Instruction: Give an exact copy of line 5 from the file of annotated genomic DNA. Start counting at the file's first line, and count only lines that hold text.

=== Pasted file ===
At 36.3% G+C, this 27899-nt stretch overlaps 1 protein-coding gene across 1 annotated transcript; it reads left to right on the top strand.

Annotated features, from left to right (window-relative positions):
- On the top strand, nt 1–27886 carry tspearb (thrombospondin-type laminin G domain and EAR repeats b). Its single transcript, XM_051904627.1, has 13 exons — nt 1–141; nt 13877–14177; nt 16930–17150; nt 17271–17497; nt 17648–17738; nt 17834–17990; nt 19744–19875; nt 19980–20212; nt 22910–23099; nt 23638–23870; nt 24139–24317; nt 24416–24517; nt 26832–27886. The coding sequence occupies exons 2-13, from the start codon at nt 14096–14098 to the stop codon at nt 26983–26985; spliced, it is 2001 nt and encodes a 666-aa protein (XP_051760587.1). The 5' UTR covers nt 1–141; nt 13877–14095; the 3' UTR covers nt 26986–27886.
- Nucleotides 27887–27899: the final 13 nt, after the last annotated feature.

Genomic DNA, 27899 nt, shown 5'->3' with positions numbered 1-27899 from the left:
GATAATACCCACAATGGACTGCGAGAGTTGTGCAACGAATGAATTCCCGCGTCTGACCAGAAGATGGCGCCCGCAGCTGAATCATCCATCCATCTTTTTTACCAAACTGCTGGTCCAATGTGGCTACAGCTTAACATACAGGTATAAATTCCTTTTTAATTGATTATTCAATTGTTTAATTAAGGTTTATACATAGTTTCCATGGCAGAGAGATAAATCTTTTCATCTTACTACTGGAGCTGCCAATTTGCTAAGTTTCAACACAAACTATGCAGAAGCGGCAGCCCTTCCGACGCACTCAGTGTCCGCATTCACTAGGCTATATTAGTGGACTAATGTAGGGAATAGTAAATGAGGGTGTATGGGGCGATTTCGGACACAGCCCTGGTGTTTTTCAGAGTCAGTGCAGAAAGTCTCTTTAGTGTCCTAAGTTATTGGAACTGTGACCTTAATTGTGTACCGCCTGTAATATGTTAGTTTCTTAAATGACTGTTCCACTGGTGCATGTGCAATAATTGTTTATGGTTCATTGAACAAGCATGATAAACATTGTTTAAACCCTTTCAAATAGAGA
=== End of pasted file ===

Genomic DNA, 27899 nt, shown 5'->3' with positions numbered 1-27899 from the left: